Amr Nasser asked me to read his short story collection, "Earthware". It has a frame narrative of aliens doing anthropology on Earth's humans, and so the short stories are presented as snapshots of their work. This means that my normal method of evaluation is insufficient. However, I will still assign a grade at the end.
These short stories are basically dramatizations of areas in science or psychology etc. that the author finds interesting. The topic, question, etc. is presented as typically two people talking to each other while other events may or may not take place.
For instance, there is one where a scientist makes the argument that smart phones are alive/intelligent because they can do more complex tasks than ants. They can't make this known to us because they don't have the means to. The mad scientist then devises an experiment to test this theory. The story ends as this experiment begins. I can only assume this means that the author does not an answer and doesn't want to speculate.
That is a thing with most of the stories. They have no ending or any kind of resolution, be it happy, sad or otherwise. They don't even have a Sequel Hook or The Adventure Continues sort of ending. They usually end after a single twist, which is something I feel is common to short stories as a style. Overall, they all feel like great beginnings of stories, without a middle or an end. This is especially egregious with "The Chant" because it ends at its climax. After reading it, I sincerely thought the book's formatting cut off the last sentence or so.
"The light at the end of the tunnel" is more like a completed story. It takes the "life is a (subway) tunnel" idea and makes a society out of it, complete with sub-cultures. There are the creative types who make art and music as they go, not really caring about getting out of the tunnel. There are the KBOs (Keep Buggering On) who only care about getting out of the tunnel, but are never far ahead of the others. Then there are the nihilists, who don't care about anything and that includes the resolve to let the subway run them over.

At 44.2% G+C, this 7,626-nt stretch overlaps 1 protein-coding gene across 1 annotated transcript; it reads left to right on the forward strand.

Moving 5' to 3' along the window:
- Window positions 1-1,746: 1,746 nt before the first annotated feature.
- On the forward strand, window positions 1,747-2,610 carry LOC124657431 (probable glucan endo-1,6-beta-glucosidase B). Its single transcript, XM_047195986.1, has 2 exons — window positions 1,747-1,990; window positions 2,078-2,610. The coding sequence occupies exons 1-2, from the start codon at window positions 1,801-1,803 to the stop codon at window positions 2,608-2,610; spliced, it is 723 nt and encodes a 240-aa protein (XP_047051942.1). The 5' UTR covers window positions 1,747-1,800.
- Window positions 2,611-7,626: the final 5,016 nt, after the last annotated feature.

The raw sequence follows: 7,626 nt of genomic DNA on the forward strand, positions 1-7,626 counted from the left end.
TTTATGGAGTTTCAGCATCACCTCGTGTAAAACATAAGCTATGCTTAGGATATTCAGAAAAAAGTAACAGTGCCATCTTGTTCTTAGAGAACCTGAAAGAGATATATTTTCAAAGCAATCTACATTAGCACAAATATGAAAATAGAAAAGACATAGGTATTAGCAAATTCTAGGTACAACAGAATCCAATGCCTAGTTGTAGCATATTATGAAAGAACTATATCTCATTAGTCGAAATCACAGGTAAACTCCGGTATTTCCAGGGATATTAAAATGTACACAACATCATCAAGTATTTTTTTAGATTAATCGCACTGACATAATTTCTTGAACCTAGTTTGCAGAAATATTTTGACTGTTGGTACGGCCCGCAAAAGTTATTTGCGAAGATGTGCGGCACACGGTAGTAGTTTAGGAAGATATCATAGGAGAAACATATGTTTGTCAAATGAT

They are all really short, some only a page long. "Brink of Survival" is so short and ends so abruptly that I have no idea what is going on. "Pulling through the curtains", on the other hand, is made stronger for this. It is about a guy with memory loss who is taking medication for it. There is a lot of confusion and few details in its narration. It is disorienting. That's because the protagonist is disoriented by their illness. The treatment is ongoing as the story ends, but there is a sense that it will end in time. It is well done.
The thing about short story collections is that they are a grab bag of quality. Some are excellent, some are dreadful and some are decent. This one in particular is difficult to find an average. I hovered between C- and B+ so I'll settle in the middle.
Trickster Eric Novels gives "Earthware" an even B
This was a free review request. The author requested an honest review and so I provided one.
Click here for my previous book review (for fun): Order of the Stick - On the Origin of PCs
Brian Wilkerson is a independent novelist, freelance book reviewer, and writing advice blogger. He studied at the University of Minnesota and came away with bachelor degrees in English Literature and History (Classical Mediterranean Period concentration).